Even in Byzantine times, the Temple Mount was “emphatically not touched by the [Justinian] building boom,” and “still lay desolate.  Even the remains of Hadrian’s time…were slowly vanishing” (Ben-Dov 225).  Kotker states that “Christians had never contemplated building [upon the Temple Mount],” which “was covered with filth…as a special token of contempt for the Jewish religion” (146-147).  Persia, “aided by the Jews of Galilee,” captured Jerusalem in 614 CE.  Yet despite “the Jewish hope that Jerusalem would now be turned over to them,” Persia entrusted “local authority…to the priest Modestus,” and the Byzantines retook the city fourteen years later (Kollek 152).

 

Early Islamic Construction

 

The Islamic caliph Omar entered Jerusalem in 638, and “built a relatively small mosque at the southern part of the [Temple Mount],” which was “probably constructed of wood and bricks,” and possibly was “large enough to accommodate about three thousand people.”  Because the Bishop Arculfus in 670 reported that this mosque “of boards and large beams” was situated “on the remains of some ruins” (Duncan 24), and Ben-Dov describes this mosque as “the earliest incarnation of [al-Aksa],” it appears that the Muslim conquers initially built only in the southern areas C, D, and E, while not disturbing the ruins covering the remainder of the Temple Mount. 

 

The Dome of the Rock was erected only in 691, under the Umayyad caliph Abd el-Malik.  It is located in area A, upon a trapezoidal platform that extends into sub-area B1, which was likely cleared to make way for this commemoration of Muhammad’s ascent to heaven.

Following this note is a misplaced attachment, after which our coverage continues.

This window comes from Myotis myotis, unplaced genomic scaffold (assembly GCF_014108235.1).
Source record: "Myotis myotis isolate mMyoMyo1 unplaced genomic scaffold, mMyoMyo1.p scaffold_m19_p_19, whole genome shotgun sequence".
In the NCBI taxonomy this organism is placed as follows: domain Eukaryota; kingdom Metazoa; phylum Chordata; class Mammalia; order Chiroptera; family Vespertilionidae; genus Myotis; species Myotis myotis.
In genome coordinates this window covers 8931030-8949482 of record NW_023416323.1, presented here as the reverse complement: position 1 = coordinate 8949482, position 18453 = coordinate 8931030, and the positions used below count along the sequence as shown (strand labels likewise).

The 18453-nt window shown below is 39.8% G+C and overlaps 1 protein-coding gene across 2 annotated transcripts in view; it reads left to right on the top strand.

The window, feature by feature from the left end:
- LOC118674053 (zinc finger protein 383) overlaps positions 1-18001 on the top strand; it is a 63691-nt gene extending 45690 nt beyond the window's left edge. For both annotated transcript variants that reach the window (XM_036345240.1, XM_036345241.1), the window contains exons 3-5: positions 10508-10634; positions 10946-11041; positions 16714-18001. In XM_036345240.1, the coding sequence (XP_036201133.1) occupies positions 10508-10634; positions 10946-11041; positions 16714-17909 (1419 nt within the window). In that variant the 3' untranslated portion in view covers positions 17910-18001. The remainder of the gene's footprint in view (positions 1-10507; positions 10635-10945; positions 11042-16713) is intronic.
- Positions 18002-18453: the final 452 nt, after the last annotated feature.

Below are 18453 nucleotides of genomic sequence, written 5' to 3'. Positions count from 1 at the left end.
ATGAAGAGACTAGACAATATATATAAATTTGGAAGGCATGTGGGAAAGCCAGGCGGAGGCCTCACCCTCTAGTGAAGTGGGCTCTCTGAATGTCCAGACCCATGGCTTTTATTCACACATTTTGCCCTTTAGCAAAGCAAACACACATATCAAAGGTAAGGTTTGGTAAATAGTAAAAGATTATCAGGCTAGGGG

The al-Aksa mosque “was built as a stone structure by his son and heir, al-Walid (705-715)” (Ben-Dov 280).  Mukaddasi, a tenth century Muslim historian, describes these two buildings as centerpieces of an esplanade completely covered with Islamic architecture (Kollek 173).  Accordingly, the Muslims are awarded ownership of areas C, D, and E (the vicinity of al-Aksa’s predecessor) beginning in 638, area A and sub-area B1 in 691, and the remaining areas in 710 (the middle of al-Walid’s reign, and therefore likely a time at which the Muslim renovations throughout the platform were underway, if not already completed).

 

Crusader Alterations

 

After “the Crusader host” took Jerusalem in 1099, the Christian order of the Templars “took over the Temple Mount and for the first time in Jerusalem’s history turned it into a center of Christian activity.”  This new layout imposed upon the Temple Mount lasted until 1187, when the Muslims conquered the city (Ben-Dov 343-344).  The Dome of the Rock became “a Christian church, known as Templum Domini,” which was redecorated with Christian themes,” and topped with “a gold cross.”  The al-Aksa mosque became the headquarters of the Templars, “who built additional wings” (Kollek 156-161).  The “array of buildings” surrounding these sites “housed the members of the order” (Ben-Dov 344).  For nearly a century, then, the Crusaders ruled and significantly altered architectural features throughout Temple Mount, warranting an 88-year-share in all areas of the platform.